Tunisia’s Ministry of the Interior announced that an assassination attempt against President Kais Saied of Tunisia and the targeting of his surroundings from both internal and external sides had been foiled following the arrest of one of the militant terrorist elements who tried to blow himself up near a sensitive centre in Tunisia.
The spokeswoman for the Tunisian interior, Fadela Khelifi, said that the perpetrator had been arrested and the crime instrument had been seized, as had other serious information on the targeting of Tunisia’s President.
The disclosure of that information came after it had entered the first operational phase of the failed attempted bombing, noting that investigations were continuing in that direction, since the greatest detail must be gathered on such threats, which were aimed at undermining Tunisia’s public security.
The suspicion revolves around the Tunisia Namaa “Charity” Association and that it may be behind the financing of terrorist operations. It operates in the same context as the Qatari Eid “Charity” Association, covering up charitable work to finance and support terrorism in various ways and means.
Tunisian security raided the association’s headquarters after the disclosure of illegal foreign funds coming from a Gulf state that has a strong relationship with the global Brotherhood organization.
Observers say that the method of assassinations is the most skillful thing in which the Muslim Brotherhood has excelled throughout their bloody history, and it is the method they resort to whenever their paths are narrowed and they got stifled and restrictions increase on them. Despite the attempts of the Brotherhood’s Ennahda Movement, to identify with the developments of the situation, and to seek local and global sympathy with it, by exploiting the Brotherhood and Qatari-funded media, the most important of which is the Qatari Al-Jazeera channel.
Those media outlets tried to distort the image of the Tunisian president as much as possible and to show the Ennahda movement that as suffering from injustice and needs the support of Tunisians and Arabs. However, the Tunisian street was not fooled by these lies, and continued to support the president’s measures, until it came to writing a draft Constitution and the preparation of the referendum on it, which prompted the Brotherhood to escalate.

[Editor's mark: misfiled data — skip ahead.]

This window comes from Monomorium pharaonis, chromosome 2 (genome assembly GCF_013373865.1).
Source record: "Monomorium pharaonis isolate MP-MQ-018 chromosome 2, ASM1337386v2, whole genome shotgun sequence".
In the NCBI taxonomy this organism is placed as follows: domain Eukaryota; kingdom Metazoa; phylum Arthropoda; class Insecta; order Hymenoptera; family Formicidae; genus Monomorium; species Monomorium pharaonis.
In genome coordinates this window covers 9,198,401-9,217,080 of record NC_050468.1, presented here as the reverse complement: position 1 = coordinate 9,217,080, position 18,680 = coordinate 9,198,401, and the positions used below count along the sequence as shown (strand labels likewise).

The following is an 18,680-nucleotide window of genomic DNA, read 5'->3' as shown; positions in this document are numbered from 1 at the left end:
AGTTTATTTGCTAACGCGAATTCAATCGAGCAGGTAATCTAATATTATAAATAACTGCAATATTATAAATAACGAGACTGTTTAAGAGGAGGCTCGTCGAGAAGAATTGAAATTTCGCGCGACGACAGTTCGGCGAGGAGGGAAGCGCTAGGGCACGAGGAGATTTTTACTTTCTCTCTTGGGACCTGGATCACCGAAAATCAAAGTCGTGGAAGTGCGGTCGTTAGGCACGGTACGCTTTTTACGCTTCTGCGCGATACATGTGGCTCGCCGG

Observers also add that after the cases before the Tunisian judiciary increased with cases of terrorism, conspiracy against state security, assassination, and other heinous crimes in which the Muslim Brotherhood was implicated in Tunisia, and considering them to be what is happening in Egypt, which prosecutes the Brotherhood and imposes the most severe penalties on them in accordance with the principles and laws in force.
The terrorist group finally decided that it would turn the tables on everyone and resort to the method of assassinations and terrorism, to save itself and its members from accountability and accountability after the reforms that had affected all the State’s joints, including the judiciary.
In December, Saied warned of “plots that amount to planning the assassination of politicians” and said during a cabinet session that “some traitors sold their consciences to foreign intelligence to assassinate a number of officials.”
The Tunisian President confirmed that the authorities were “aware of what they are doing at home and abroad”, and then went on to speak to the Interior Minister, saying, “There is a phone call talking about even the day of the assassination.”
Last August, the security authorities were able to overthrow a terrorist who planned to assassinate Saied during a visit to one of Tunisia’s eastern coastal towns.
The terrorist is a Tunisian national of ISIS and recently infiltrated Libya, where he received training.
In January 2021, the Tunisian presidency announced the existence of a plan to target President Said with a poisoned (expulsion) envelope that reached the Carthage Palace, and at that time caused the director of the presidential office, Nadia Okasha, to suffer a temporary health problem.
From 2011 to 2017, Tunisia witnessed a wave of serious terrorist operations, interspersed with political assassinations, in which leftist opponents Chokri Belaid on February 6, 2013, and Mohamed Brahmi on July 25 of the same year were killed.
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